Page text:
Darren Henley: The radio boss with a plan to drag classical music into the digital era

Classic FM has much to learn from hip-hop and R&B stations, the former newsreader who rose to become its chief tells Ian Burrell

Darren Henley, the mastermind behind Classic FM, began his radio career by crashing out overnight every Sunday on the chief executive's sofa without permission, before getting the morning train to Hull, where he was studying for a degree in politics. In those days in 1992, he was a weekend newsreader on the fledgling station with nowhere to sleep. Months after graduating, he joined the staff and today he is managing director of the most successful commercial classical music station in the world.

At 39, he has built a weekly audience of 5.5 million and reinvented classical music's reputation with the British public. The current Classic schedule combines movie scores with pieces made popular in adverts and the cosy tones of television personalities such as Alan Titchmarsh and former newsreader John Suchet. It has become a station for students to revise to and pregnant women to give birth to, a source of calm to counter the stresses of a prolonged recession.

Henley is an evangelist for classical music in all its forms and is constantly looking for fresh converts. The sound of philharmonic orchestras is piped into the Classic FM toilets. He has just written the latest of more than 20 books, to mark the station's 20th anniversary and to serve as "a bit of a manifesto". Rather than a lofty tome addressing the purists who frequent the Barbican and Royal Opera House, it is aimed at beginners and has the cheesy title: Everything You Ever Wanted to Know About Classical Music But Were Too Afraid to Ask.

"I'm lucky to have been here for the whole 20 years we've been on air and I see myself as a custodian of something precious," he says. "We have got to a stage now where we are part of national life." His mission is to make the Classic FM website the "world's go-to destination for classical music", responding to a surge in interest in classical downloads. "We are at a tipping point now in digital consumption versus physical product. In the next 12 months, we will see digital really ramp up."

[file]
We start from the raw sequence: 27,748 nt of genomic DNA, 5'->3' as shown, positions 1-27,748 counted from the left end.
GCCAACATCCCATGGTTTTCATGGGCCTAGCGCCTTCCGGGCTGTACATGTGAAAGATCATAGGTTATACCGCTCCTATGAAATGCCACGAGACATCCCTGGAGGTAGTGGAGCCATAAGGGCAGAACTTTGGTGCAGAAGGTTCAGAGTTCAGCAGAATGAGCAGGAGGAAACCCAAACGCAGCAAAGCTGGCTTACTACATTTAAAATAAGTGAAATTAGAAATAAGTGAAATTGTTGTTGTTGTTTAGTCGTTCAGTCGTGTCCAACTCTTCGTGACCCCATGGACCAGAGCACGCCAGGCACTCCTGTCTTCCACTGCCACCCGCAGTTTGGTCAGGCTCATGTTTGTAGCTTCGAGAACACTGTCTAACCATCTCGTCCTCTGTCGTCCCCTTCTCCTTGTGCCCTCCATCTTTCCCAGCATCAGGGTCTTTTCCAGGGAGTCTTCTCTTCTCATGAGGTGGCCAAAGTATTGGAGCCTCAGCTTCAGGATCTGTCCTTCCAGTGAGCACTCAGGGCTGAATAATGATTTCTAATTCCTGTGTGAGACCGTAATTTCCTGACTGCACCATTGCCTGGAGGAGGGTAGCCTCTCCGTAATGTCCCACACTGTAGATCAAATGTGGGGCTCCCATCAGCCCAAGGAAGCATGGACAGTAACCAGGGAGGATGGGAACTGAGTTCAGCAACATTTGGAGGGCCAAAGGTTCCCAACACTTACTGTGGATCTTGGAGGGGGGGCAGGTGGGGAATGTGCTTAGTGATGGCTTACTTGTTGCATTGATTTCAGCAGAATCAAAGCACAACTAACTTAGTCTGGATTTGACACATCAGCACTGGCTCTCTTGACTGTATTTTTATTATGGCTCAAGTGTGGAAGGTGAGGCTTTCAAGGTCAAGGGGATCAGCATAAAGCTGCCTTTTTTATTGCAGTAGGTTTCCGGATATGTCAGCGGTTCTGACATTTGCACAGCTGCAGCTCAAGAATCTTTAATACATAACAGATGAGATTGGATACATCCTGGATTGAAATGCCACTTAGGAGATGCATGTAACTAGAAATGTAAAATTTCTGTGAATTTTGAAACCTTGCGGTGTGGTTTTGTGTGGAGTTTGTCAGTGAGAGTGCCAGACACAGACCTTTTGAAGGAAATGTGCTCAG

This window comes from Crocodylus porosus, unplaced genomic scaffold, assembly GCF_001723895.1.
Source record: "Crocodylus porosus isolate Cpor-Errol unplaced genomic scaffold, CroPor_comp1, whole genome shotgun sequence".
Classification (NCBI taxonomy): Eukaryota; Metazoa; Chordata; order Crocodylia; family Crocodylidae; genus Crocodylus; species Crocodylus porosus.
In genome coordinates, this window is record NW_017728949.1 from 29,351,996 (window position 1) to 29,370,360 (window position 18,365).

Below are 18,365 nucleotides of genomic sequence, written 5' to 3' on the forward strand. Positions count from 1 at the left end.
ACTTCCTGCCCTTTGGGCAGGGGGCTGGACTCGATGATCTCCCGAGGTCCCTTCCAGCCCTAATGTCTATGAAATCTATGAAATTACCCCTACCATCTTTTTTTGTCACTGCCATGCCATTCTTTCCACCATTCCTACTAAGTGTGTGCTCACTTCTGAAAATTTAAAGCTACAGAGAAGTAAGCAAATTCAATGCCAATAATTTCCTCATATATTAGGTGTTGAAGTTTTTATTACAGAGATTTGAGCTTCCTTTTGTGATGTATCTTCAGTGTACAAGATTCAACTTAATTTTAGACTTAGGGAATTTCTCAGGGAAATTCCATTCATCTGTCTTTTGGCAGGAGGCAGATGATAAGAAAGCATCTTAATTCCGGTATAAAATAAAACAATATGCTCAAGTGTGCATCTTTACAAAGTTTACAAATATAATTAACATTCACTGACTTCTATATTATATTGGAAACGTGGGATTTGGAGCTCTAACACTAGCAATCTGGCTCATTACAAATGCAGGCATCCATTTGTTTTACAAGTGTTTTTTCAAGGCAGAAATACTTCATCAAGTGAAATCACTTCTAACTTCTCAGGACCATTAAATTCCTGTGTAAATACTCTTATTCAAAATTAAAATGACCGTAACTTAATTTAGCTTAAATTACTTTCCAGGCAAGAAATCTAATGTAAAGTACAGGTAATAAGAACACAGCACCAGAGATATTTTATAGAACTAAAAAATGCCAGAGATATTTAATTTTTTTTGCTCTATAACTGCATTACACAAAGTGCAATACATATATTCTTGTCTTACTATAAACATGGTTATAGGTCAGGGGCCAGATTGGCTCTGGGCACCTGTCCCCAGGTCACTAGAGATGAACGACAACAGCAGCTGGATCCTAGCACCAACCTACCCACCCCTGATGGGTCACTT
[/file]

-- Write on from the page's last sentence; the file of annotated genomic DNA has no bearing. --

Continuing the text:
So Henley has axed Classic FM Magazine in favour of equipping the website with a team of journalists who upload classical music news, album reviews and video footage. A free app was launched last week for those who might want to listen on an iPad.

Henley is a bear of a man, with a big smile and pink socks. His interest in classical music began when his parents took him to an outdoor concert at Leeds Castle in Kent. "I was wowed by the fireworks and real cannons that blasted out during the finale performance of Tchaikovsky's 1812 Overture and I went home and bought a cassette of it."

Although he has been a constant in Classic FM's history, the station's working environment changed four years ago when it became part of Ashley Tabor's vast Global Radio empire when it acquired the Capital group. As a consequence, Henley has some unlikely colleagues. He sits alongside staff from the rock station Xfm and the urban music network Choice FM "playing their hip-hop and R&B". Capital Radio and Heart FM are on the floors upstairs in Global's headquarters in a corner of Leicester Square. "It's really good because we hear what they are doing in the lift and the canteen and you think, 'There are ways we can do that'," he says. "I want to make sure we understand all the techniques people are using in pop music radio."

Though he claims the move to Global has given Classic FM technological and financial advantages that it would not have had as a stand-alone entity, Henley remains concerned by the danger of unfair competition from his publicly funded BBC rival, Radio 3, with which Classic shares around 800,000 listeners.